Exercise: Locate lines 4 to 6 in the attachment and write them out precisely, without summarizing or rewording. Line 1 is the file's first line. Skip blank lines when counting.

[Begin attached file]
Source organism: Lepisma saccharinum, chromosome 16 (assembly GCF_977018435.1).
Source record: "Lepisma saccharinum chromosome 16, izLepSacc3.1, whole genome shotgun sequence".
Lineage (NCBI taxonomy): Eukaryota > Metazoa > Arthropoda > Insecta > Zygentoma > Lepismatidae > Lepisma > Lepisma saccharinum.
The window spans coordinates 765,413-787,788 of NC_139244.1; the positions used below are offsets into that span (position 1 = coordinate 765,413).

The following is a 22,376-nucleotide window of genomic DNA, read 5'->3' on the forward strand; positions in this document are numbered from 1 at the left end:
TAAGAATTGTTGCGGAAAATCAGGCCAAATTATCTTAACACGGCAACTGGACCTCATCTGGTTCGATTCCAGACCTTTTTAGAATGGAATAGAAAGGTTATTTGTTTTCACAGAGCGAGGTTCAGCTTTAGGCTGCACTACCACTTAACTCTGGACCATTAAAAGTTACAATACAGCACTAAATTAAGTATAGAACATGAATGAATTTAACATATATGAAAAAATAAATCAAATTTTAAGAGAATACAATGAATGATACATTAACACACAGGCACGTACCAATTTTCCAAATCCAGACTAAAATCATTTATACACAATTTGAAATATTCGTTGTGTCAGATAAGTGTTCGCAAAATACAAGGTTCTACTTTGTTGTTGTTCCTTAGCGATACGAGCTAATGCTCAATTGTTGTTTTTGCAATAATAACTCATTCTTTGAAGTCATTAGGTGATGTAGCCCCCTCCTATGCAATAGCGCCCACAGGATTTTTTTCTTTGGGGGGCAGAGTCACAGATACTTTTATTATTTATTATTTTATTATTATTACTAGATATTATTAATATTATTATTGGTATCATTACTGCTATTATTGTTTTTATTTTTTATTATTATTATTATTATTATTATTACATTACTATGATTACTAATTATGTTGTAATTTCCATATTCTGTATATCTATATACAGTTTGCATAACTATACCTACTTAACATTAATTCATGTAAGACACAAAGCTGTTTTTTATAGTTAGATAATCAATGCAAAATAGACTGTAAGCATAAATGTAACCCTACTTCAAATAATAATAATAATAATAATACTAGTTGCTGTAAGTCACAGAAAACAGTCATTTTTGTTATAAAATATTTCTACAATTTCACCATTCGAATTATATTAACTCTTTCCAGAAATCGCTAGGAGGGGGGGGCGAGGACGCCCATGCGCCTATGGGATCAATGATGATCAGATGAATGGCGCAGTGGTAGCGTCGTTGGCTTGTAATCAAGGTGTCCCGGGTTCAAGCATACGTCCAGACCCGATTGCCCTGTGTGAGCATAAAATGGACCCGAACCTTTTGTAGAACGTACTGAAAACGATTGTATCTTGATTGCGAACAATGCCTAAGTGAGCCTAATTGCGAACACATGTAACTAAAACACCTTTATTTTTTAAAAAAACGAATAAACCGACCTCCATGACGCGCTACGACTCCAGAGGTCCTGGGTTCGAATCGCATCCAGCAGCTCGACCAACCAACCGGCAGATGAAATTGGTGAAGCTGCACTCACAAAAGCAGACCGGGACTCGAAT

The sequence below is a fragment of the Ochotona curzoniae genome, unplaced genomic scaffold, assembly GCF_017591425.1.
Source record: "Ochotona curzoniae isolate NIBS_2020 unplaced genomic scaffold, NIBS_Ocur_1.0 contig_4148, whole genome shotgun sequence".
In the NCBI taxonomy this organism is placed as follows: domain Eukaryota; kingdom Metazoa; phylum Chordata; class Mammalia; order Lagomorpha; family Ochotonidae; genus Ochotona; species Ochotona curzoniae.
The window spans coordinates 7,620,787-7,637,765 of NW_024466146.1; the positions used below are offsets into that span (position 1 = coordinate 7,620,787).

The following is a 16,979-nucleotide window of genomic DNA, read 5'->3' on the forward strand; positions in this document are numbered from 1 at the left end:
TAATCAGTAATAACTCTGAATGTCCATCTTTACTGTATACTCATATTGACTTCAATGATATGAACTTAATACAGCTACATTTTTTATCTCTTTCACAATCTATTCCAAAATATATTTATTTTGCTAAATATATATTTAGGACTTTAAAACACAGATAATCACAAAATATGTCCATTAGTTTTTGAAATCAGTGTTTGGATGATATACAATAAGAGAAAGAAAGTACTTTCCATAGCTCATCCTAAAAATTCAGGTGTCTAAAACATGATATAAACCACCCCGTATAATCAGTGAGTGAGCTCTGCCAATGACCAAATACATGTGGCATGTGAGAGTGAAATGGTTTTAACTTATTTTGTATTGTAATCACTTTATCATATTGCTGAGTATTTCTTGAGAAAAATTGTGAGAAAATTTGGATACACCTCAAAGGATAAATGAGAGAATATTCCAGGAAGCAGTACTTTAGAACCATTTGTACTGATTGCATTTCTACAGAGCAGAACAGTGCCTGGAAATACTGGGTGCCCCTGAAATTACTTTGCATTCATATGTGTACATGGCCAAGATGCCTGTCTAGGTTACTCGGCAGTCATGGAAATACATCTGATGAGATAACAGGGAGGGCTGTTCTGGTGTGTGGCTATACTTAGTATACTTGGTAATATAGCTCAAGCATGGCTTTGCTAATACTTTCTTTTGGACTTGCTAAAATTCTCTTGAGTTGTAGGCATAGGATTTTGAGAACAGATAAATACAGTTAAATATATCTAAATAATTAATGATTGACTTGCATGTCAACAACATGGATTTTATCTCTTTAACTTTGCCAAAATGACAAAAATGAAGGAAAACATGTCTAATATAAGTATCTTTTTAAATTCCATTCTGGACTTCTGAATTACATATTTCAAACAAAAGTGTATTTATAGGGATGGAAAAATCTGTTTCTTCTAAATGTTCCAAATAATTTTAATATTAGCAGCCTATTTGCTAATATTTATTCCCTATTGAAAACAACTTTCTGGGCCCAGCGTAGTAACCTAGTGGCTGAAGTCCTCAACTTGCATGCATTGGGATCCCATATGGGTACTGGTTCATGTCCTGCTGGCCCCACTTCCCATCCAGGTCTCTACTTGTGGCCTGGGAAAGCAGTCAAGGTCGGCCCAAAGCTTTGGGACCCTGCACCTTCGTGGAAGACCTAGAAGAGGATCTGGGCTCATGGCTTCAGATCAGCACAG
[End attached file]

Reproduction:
The window spans coordinates 765,413-787,788 of NC_139244.1; the positions used below are offsets into that span (position 1 = coordinate 765,413).

The following is a 22,376-nucleotide window of genomic DNA, read 5'->3' on the forward strand; positions in this document are numbered from 1 at the left end:
TAAGAATTGTTGCGGAAAATCAGGCCAAATTATCTTAACACGGCAACTGGACCTCATCTGGTTCGATTCCAGACCTTTTTAGAATGGAATAGAAAGGTTATTTGTTTTCACAGAGCGAGGTTCAGCTTTAGGCTGCACTACCACTTAACTCTGGACCATTAAAAGTTACAATACAGCACTAAATTAAGTATAGAACATGAATGAATTTAACATATATGAAAAAATAAATCAAATTTTAAGAGAATACAATGAATGATACATTAACACACAGGCACGTACCAATTTTCCAAATCCAGACTAAAATCATTTATACACAATTTGAAATATTCGTTGTGTCAGATAAGTGTTCGCAAAATACAAGGTTCTACTTTGTTGTTGTTCCTTAGCGATACGAGCTAATGCTCAATTGTTGTTTTTGCAATAATAACTCATTCTTTGAAGTCATTAGGTGATGTAGCCCCCTCCTATGCAATAGCGCCCACAGGATTTTTTTCTTTGGGGGGCAGAGTCACAGATACTTTTATTATTTATTATTTTATTATTATTACTAGATATTATTAATATTATTATTGGTATCATTACTGCTATTATTGTTTTTATTTTTTATTATTATTATTATTATTATTATTACATTACTATGATTACTAATTATGTTGTAATTTCCATATTCTGTATATCTATATACAGTTTGCATAACTATACCTACTTAACATTAATTCATGTAAGACACAAAGCTGTTTTTTATAGTTAGATAATCAATGCAAAATAGACTGTAAGCATAAATGTAACCCTACTTCAAATAATAATAATAATAATAATACTAGTTGCTGTAAGTCACAGAAAACAGTCATTTTTGTTATAAAATATTTCTACAATTTCACCATTCGAATTATATTAACTCTTTCCAGAAATCGCTAGGAGGGGGGGGCGAGGACGCCCATGCGCCTATGGGATCAATGATGATCAGATGAATGGCGCAGTGGTAGCGTCGTTGGCTTGTAATCAAGGTGTCCCGGGTTCAAGCATACGTCCAGACCCGATTGCCCTGTGTGAGCATAAAATGGACCCGAACCTTTTGTAGAACGTACTGAAAACGATTGTATCTTGATTGCGAACAATGCCTAAGTGAGCCTAATTGCGAACACATGTAACTAAAACACCTTTATTTTTTAAAAAAACGAATAAACCGACCTCCATGACGCGCTACGACTCCAGAGGTCCTGGGTTCGAATCGCATCCAGCAGCTCGACCAACCAACCGGCAGATGAAATTGGTGAAGCTGCACTCACAAAAGCAGACCGGGACTCGAAT